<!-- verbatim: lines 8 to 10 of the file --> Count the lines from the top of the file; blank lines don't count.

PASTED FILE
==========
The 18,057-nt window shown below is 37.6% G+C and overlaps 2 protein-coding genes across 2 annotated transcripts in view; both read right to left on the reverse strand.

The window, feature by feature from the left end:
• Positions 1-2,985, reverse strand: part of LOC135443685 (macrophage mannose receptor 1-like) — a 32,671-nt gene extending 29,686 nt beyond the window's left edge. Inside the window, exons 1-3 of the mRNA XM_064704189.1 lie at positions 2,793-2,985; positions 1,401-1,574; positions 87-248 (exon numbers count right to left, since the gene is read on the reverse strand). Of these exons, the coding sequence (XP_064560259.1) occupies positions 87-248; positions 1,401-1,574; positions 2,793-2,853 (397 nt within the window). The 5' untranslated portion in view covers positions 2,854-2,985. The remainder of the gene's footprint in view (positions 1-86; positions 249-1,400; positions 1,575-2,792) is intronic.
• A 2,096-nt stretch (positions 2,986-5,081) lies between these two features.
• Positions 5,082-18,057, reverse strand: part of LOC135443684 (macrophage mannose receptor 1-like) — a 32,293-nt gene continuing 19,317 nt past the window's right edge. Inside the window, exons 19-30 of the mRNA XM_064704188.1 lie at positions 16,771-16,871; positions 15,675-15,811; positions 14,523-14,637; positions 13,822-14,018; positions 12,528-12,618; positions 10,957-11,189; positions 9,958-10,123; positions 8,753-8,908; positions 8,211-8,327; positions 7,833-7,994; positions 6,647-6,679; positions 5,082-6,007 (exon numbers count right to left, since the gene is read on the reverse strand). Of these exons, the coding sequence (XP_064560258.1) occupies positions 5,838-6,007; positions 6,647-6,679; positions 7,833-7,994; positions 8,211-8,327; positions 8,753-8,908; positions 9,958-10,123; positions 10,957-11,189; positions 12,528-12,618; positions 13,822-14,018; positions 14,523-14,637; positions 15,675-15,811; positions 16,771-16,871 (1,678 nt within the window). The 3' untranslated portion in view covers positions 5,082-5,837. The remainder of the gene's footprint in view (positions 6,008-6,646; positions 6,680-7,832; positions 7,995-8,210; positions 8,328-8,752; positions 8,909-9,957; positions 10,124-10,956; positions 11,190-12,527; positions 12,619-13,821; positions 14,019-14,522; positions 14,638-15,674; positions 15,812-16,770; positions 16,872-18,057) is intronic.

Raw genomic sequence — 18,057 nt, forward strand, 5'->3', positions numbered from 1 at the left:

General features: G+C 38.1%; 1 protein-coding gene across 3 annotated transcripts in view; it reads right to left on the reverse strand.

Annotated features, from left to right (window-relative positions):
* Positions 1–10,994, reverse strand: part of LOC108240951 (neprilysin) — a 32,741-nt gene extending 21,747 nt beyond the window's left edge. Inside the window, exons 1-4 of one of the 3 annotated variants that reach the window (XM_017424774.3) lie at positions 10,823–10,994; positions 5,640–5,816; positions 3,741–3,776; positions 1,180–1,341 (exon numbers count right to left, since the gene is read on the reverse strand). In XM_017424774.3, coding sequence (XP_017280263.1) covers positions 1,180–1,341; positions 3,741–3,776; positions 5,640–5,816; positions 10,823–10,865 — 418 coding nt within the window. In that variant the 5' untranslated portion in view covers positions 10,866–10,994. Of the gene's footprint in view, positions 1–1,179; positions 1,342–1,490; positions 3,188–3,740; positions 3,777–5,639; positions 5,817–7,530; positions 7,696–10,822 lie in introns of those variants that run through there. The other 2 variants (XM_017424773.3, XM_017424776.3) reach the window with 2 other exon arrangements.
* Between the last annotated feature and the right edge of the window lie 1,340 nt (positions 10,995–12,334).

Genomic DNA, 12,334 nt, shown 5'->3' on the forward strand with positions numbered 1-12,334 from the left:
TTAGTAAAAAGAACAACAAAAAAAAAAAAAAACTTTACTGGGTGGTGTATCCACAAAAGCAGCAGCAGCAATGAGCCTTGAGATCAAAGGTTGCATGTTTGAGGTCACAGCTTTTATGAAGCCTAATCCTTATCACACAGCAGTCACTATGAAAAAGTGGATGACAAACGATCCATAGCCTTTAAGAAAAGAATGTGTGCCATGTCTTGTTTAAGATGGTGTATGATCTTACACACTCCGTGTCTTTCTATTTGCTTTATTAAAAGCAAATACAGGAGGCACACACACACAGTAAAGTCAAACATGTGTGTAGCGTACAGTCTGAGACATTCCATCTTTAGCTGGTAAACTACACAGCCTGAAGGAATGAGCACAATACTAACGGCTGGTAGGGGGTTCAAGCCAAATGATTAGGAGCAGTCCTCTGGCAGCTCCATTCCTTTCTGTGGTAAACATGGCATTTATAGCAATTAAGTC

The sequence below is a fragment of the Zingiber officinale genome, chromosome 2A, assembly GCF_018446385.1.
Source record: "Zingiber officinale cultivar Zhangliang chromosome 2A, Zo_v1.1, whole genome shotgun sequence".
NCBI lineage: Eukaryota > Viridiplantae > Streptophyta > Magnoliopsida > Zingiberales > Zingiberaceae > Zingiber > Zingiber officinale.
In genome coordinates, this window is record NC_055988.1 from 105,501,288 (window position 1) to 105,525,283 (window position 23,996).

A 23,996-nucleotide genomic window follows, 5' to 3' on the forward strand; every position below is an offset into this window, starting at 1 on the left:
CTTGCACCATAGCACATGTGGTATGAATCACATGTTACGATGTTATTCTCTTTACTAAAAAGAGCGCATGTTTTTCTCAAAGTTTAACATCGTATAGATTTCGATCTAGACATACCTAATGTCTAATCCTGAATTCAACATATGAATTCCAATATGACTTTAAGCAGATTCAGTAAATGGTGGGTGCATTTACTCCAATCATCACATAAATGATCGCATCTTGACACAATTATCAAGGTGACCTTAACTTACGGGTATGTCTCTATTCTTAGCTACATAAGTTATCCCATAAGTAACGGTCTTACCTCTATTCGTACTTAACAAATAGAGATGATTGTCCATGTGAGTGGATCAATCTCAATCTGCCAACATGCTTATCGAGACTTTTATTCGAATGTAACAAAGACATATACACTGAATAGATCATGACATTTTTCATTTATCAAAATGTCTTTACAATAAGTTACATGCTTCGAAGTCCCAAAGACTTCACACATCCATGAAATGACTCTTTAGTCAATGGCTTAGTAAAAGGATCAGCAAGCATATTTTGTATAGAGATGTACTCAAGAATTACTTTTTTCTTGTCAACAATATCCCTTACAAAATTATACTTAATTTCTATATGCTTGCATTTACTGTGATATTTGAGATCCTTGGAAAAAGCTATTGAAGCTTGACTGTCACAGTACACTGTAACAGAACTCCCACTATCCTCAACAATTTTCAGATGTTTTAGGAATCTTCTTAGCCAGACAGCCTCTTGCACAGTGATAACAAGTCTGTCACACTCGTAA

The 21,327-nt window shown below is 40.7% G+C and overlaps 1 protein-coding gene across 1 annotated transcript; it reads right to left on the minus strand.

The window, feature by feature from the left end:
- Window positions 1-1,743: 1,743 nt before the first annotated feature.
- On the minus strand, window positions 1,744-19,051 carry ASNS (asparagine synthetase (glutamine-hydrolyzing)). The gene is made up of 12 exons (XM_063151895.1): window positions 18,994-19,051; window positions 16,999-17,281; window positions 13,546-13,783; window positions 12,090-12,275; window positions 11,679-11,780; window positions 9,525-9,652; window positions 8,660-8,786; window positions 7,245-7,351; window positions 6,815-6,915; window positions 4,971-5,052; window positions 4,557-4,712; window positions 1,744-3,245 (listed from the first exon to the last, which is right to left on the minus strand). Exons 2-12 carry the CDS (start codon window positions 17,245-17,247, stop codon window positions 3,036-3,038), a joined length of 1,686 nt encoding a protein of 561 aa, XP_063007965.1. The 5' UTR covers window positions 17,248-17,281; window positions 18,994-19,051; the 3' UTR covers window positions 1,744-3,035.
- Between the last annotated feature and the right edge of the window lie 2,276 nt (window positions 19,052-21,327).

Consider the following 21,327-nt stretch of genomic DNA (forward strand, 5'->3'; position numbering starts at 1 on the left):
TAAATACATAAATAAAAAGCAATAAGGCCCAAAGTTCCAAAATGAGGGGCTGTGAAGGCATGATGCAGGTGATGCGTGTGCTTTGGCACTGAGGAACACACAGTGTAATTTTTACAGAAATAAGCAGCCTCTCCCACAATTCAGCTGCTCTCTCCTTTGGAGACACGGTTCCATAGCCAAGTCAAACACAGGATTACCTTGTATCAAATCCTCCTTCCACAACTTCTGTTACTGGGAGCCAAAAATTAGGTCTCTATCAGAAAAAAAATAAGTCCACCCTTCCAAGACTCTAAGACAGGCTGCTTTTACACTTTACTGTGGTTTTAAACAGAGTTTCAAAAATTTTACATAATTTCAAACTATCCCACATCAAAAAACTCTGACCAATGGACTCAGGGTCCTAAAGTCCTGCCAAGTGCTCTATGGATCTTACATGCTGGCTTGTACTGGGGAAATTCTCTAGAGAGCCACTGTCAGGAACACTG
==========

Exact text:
Annotated features, from left to right (window-relative positions):
* Positions 1–10,994, reverse strand: part of LOC108240951 (neprilysin) — a 32,741-nt gene extending 21,747 nt beyond the window's left edge. Inside the window, exons 1-4 of one of the 3 annotated variants that reach the window (XM_017424774.3) lie at positions 10,823–10,994; positions 5,640–5,816; positions 3,741–3,776; positions 1,180–1,341 (exon numbers count right to left, since the gene is read on the reverse strand). In XM_017424774.3, coding sequence (XP_017280263.1) covers positions 1,180–1,341; positions 3,741–3,776; positions 5,640–5,816; positions 10,823–10,865 — 418 coding nt within the window. In that variant the 5' untranslated portion in view covers positions 10,866–10,994. Of the gene's footprint in view, positions 1–1,179; positions 1,342–1,490; positions 3,188–3,740; positions 3,777–5,639; positions 5,817–7,530; positions 7,696–10,822 lie in introns of those variants that run through there. The other 2 variants (XM_017424773.3, XM_017424776.3) reach the window with 2 other exon arrangements.
* Between the last annotated feature and the right edge of the window lie 1,340 nt (positions 10,995–12,334).